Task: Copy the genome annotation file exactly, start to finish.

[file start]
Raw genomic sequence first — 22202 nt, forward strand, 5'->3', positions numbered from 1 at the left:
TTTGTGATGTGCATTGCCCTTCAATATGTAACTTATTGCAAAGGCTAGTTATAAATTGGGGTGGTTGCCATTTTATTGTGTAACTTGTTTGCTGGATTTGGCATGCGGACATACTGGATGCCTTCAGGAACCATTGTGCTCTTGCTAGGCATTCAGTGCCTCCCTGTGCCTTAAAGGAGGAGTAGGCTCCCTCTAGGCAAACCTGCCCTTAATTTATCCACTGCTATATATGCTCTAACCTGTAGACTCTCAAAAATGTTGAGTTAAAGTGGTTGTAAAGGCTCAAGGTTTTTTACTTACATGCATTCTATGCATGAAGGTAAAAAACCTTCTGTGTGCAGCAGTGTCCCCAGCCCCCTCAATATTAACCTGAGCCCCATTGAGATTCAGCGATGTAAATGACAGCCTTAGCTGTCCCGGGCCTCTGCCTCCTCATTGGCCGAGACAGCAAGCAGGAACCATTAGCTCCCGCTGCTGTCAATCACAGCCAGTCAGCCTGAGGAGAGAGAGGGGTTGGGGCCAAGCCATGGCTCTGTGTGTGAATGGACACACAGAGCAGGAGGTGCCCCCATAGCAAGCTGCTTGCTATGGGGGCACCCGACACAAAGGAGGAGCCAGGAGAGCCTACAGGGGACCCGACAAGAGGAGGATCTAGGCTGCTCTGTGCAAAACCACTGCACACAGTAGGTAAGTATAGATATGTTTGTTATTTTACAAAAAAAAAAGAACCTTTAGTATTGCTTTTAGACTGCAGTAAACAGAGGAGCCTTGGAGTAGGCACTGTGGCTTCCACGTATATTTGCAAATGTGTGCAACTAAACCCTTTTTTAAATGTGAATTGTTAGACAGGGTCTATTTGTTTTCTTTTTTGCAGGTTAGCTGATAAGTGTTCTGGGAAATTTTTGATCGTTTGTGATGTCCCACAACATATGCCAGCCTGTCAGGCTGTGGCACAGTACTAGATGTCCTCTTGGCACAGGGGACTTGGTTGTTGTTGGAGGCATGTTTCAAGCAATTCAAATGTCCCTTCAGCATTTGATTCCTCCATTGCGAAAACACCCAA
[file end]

Raw genomic sequence first — 22202 nt, forward strand, 5'->3', positions numbered from 1 at the left:
TTTGTGATGTGCATTGCCCTTCAATATGTAACTTATTGCAAAGGCTAGTTATAAATTGGGGTGGTTGCCATTTTATTGTGTAACTTGTTTGCTGGATTTGGCATGCGGACATACTGGATGCCTTCAGGAACCATTGTGCTCTTGCTAGGCATTCAGTGCCTCCCTGTGCCTTAAAGGAGGAGTAGGCTCCCTCTAGGCAAACCTGCCCTTAATTTATCCACTGCTATATATGCTCTAACCTGTAGACTCTCAAAAATGTTGAGTTAAAGTGGTTGTAAAGGCTCAAGGTTTTTTACTTACATGCATTCTATGCATGAAGGTAAAAAACCTTCTGTGTGCAGCAGTGTCCCCAGCCCCCTCAATATTAACCTGAGCCCCATTGAGATTCAGCGATGTAAATGACAGCCTTAGCTGTCCCGGGCCTCTGCCTCCTCATTGGCCGAGACAGCAAGCAGGAACCATTAGCTCCCGCTGCTGTCAATCACAGCCAGTCAGCCTGAGGAGAGAGAGGGGTTGGGGCCAAGCCATGGCTCTGTGTGTGAATGGACACACAGAGCAGGAGGTGCCCCCATAGCAAGCTGCTTGCTATGGGGGCACCCGACACAAAGGAGGAGCCAGGAGAGCCTACAGGGGACCCGACAAGAGGAGGATCTAGGCTGCTCTGTGCAAAACCACTGCACACAGTAGGTAAGTATAGATATGTTTGTTATTTTACAAAAAAAAAAGAACCTTTAGTATTGCTTTTAGACTGCAGTAAACAGAGGAGCCTTGGAGTAGGCACTGTGGCTTCCACGTATATTTGCAAATGTGTGCAACTAAACCCTTTTTTAAATGTGAATTGTTAGACAGGGTCTATTTGTTTTCTTTTTTGCAGGTTAGCTGATAAGTGTTCTGGGAAATTTTTGATCGTTTGTGATGTCCCACAACATATGCCAGCCTGTCAGGCTGTGGCACAGTACTAGATGTCCTCTTGGCACAGGGGACTTGGTTGTTGTTGGAGGCATGTTTCAAGCAATTCAAATGTCCCTTCAGCATTTGATTCCTCCATTGCGAAAACACCCAA